Atonement

Beginning in the 1930s, a young Briony accuses the cleaning lady’s son of assaulting her visiting cousin, Lola, because Briony found a note from Robbie to her sister Ceclia. This is amidst attempts of Briony to have her visiting cousins act in her play, The Trials of Arabella. The rest of the book follows Briony through adulthood as she tries to make up for her earlier indescretion that affected Robbie, Cecila, & her lives. We shift to France in 1941, with Robbie in the British Army, and to the London military hospitals where both Cecilia and Briony are training to be nurses.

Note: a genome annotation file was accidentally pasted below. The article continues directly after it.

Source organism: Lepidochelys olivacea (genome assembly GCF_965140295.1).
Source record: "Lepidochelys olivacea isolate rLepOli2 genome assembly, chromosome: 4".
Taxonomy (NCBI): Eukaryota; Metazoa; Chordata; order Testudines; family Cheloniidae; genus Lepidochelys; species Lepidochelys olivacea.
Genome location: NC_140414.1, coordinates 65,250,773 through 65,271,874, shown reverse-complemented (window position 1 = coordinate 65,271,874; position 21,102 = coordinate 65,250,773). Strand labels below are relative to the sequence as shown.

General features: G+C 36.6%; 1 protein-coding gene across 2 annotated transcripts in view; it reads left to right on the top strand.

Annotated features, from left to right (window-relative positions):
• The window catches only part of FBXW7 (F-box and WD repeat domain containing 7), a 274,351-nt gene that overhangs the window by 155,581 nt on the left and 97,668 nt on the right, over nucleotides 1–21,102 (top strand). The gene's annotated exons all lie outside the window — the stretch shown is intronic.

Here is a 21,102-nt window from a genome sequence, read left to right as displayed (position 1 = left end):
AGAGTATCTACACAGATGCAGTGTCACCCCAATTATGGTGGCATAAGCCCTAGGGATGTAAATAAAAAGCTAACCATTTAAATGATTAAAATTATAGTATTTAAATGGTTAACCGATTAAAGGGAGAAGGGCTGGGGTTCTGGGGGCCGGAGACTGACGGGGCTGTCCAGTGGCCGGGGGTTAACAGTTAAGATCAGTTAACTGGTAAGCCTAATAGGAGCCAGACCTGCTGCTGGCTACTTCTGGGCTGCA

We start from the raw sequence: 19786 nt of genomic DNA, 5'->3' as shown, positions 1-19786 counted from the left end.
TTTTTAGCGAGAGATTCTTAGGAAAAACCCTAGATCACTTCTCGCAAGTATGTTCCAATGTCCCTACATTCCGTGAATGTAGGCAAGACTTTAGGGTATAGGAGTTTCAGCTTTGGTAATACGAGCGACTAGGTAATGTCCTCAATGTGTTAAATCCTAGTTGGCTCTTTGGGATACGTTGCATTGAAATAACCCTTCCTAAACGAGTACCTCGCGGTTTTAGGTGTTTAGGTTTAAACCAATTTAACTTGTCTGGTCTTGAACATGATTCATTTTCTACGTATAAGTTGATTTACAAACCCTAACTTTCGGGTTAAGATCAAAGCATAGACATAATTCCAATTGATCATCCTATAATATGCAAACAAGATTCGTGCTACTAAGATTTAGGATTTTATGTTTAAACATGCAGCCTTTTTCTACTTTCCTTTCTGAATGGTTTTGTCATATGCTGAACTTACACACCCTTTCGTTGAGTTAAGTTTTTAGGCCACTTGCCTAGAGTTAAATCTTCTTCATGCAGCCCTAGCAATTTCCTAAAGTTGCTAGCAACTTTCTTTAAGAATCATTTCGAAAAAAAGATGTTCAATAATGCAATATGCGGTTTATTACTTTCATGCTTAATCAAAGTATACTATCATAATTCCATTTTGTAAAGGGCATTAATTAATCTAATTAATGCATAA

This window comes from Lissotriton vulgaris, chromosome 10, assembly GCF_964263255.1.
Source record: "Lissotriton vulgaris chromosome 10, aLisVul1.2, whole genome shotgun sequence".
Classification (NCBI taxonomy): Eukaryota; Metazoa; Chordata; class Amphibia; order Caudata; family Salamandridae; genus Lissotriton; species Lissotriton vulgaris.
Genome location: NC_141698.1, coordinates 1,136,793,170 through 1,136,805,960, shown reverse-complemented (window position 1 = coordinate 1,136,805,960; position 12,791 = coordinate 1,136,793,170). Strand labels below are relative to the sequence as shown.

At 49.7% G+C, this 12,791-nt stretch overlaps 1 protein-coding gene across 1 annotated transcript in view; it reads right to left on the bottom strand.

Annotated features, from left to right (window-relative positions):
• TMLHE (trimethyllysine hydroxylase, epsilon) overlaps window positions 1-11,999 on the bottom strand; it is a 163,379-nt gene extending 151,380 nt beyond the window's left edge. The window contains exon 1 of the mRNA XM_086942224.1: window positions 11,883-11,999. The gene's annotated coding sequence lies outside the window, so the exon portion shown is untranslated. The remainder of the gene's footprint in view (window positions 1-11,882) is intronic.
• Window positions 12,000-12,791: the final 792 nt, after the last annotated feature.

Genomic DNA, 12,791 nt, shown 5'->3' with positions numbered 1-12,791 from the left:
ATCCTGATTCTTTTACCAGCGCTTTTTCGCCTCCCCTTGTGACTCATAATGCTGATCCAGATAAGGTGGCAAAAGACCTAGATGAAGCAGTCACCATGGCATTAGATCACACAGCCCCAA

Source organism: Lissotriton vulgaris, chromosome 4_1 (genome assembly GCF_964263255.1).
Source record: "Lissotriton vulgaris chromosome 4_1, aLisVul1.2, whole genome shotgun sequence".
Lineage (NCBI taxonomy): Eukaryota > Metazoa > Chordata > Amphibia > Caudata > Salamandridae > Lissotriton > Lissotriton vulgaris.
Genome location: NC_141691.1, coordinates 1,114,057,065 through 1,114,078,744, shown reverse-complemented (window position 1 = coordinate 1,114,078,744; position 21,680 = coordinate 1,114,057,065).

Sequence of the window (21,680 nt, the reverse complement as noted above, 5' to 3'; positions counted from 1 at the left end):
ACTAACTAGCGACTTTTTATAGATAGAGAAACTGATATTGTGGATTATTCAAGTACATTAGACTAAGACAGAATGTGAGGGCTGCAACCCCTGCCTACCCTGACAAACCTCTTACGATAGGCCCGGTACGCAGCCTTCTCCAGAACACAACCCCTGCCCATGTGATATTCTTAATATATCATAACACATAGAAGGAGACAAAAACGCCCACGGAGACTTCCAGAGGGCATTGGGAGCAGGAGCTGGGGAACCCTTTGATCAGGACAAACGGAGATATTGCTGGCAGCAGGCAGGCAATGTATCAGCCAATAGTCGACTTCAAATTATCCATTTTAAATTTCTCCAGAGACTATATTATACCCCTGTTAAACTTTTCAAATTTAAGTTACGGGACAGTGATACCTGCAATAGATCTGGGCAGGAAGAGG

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Vanity Fair

The story without a hero (pause) has a heroine. The question remains: is she Becky or Amelia? Flat ending: too much drama to be believable. Tons of characters, all interwoven, three generations worth. Poverty and wealth, 19th century life, the ending seemed to taper off into nothing, all ends were tied up neatly. But how else is a book like this to end? Unless it ends when Dobbin leaves Amelia. That would have satisfied me. There are no glorious battles to go off and fight these days; there is no glory in today’s world.

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